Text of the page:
Around one-third of the population lives below the official poverty level, and many families rely on remittances from workers in Russia, which have suffered due to the severe impact of the global economic crisis on that country.

Demonstrators have also expressed opposition to the Bakiyev administration’s backing for the US-led war in Afghanistan. There are widespread reports in the country that the US has established a “counter-terrorism training center” in Kyrgyzstan, reportedly a base for CIA and Pentagon “black ops.”

The Kyrgyz Ministry of Health reported that 40 people died in clashes between demonstrators and security forces on Wednesday; the opposition puts the figure at over 100 killed. One hospital in Bishkek reported “dozens” of people coming in with gunshot wounds to the head.

Many of the casualties came from the seizure of the state prosecutor-general’s office in Bishkek, stormed by an estimated 1,000 demonstrators Wednesday.

Deputy Prime Minister Aklybek Japarov and Interior Minister Moldomusa Kongantiyev were reportedly caught and beaten by protesters, who forced them to denounce their boss, Bakiyev. Their whereabouts remain unknown.

International human rights groups and the United Nations have repeatedly condemned the regime in Bishkek for violations of basic rights. Several journalists critical of Bakiyev have been intimidated or killed, and TV channels and newspapers shut down. Prisoners are routinely abused, and opposition politicians attacked and forced into exile.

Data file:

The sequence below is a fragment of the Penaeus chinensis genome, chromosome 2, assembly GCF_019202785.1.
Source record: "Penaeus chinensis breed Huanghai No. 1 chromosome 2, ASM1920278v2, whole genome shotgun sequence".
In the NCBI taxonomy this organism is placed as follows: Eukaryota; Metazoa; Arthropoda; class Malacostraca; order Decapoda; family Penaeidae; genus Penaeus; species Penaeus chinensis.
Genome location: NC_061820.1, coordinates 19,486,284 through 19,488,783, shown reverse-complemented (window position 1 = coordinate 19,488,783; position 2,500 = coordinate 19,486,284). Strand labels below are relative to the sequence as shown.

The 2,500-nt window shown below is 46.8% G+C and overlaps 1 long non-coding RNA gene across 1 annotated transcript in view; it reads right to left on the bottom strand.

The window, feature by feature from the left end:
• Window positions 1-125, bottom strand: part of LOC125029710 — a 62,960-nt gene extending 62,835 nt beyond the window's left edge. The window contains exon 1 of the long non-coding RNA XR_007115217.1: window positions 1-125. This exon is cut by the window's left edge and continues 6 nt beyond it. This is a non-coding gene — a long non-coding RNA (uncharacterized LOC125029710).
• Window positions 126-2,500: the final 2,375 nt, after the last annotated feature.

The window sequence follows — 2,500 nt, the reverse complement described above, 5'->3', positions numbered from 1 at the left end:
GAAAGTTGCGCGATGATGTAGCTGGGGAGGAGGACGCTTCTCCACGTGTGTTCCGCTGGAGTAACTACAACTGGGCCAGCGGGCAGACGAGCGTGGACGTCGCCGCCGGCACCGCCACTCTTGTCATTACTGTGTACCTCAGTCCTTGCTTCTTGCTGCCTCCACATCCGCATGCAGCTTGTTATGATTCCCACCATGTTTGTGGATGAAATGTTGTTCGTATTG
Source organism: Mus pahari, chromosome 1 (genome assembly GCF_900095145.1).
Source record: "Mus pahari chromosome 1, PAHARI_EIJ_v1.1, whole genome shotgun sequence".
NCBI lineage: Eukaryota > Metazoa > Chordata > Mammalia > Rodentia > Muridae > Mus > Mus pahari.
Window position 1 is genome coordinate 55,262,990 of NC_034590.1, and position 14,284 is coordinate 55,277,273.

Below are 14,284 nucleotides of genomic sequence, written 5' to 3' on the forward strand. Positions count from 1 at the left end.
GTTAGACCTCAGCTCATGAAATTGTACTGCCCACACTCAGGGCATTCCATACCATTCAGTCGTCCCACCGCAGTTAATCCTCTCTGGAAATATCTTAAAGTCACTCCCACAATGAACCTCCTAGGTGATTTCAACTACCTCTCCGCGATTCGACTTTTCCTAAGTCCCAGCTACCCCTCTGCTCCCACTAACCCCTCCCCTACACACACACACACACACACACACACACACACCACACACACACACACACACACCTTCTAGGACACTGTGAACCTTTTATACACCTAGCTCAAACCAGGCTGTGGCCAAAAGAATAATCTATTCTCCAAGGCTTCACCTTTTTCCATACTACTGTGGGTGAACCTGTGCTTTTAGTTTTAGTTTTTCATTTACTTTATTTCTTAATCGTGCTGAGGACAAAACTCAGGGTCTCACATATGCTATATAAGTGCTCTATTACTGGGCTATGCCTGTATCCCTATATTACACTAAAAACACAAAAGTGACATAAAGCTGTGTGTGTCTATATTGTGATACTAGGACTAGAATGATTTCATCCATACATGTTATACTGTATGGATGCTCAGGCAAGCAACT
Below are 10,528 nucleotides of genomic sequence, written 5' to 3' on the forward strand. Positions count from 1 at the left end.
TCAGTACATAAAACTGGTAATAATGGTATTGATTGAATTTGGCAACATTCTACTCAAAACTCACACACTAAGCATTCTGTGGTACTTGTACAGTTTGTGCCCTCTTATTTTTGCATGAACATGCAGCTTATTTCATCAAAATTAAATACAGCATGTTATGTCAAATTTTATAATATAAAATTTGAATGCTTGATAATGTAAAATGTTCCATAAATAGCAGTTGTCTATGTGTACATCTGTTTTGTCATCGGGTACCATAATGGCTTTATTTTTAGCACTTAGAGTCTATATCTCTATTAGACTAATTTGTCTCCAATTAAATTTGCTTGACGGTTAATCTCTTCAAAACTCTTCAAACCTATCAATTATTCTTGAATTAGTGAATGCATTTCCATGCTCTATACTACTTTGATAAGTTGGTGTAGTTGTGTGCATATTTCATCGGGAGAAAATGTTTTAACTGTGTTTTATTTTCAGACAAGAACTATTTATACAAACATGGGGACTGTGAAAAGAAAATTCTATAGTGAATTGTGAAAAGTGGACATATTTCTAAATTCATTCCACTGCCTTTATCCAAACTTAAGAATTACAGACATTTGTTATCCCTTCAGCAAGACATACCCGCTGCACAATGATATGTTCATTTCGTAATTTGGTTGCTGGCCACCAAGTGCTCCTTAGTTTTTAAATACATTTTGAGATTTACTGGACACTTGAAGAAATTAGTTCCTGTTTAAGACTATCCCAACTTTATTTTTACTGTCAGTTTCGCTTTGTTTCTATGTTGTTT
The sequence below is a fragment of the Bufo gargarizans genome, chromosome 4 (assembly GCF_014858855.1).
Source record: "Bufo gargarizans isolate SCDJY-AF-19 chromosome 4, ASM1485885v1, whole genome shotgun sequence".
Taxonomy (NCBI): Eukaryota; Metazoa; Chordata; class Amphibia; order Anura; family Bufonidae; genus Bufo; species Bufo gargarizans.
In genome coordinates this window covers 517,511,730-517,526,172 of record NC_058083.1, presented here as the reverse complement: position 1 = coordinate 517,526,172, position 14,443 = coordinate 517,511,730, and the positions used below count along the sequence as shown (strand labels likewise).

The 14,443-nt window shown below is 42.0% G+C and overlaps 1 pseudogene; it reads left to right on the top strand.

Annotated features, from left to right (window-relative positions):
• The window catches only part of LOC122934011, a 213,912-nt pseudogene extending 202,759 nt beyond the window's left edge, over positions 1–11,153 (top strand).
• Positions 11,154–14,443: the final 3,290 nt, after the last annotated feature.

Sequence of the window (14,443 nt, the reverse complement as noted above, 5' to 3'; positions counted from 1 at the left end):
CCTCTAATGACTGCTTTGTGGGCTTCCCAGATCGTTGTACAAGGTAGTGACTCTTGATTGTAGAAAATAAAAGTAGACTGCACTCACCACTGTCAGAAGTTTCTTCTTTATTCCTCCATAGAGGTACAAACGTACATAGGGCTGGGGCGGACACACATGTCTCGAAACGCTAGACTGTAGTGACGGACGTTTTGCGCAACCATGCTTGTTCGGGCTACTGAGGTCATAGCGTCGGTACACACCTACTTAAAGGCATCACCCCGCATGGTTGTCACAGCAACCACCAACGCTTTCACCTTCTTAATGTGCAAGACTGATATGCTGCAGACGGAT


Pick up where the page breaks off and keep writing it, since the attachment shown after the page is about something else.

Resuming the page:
In February, the murder of journalist Gennady Pavluk sparked large protests in Bishkek. The journalist was thrown from the top of a six-floor building, a slaying viewed as payback for his criticism of government corruption and his association with opposition figures.

Bakiyev won a presidential election last year that was widely regarded, both in Kyrgyzstan and internationally, as rigged. Unlike the disputed election in Iran in 2009, Washington refused to condemn the results of the Kyrgyz poll.

The brutal regime in Kyrgyzstan is one of Washington’s key allies in the “war on terror.” The US military established a base in the country in 2001 as part of its invasion of Afghanistan. The Manas airbase has played a crucial role in the eight-year occupation of the country, as well as the current “surge” of thousands of additional US troops and equipment into the now expanded “AfPak” war.

In 2009, the Kyrgyz government demanded an increase in rent from the US military for the Manas base from $17 million to $60 million, threatening to end the lease if Washington refused to pay up. The US and Bakiyev agreed to a new deal, with the increased rent, in which American forces will remain at Manas, essentially free to do as they wish at the base.

The heavy US military presence in the country is a source of concern to the Russian elite. The Russian government has denied involvement in the anti-Bakiyev takeover. Prime Minister Vladimir Putin issued a statement on the protests: “Neither Russia, nor your humble servant, nor Russian officials have any links whatsoever to these events,” he told Russian media.

However, events in the country appear for now to be out of the control of any single faction of the Kyrgyz elite or the major international powers. Both Washington and the Kremlin have called for calm in the country, and both powers will quickly seek to impose their will on whatever new government forms in Bishkek.

China is also a major player in Kyrgyzstan, with trade between the two neighbors increasing rapidly over the past decade. The government in Beijing, like its rivals in Washington and Moscow, sees Kyrgyzstan as an important link to the energy-rich Caspian Basin.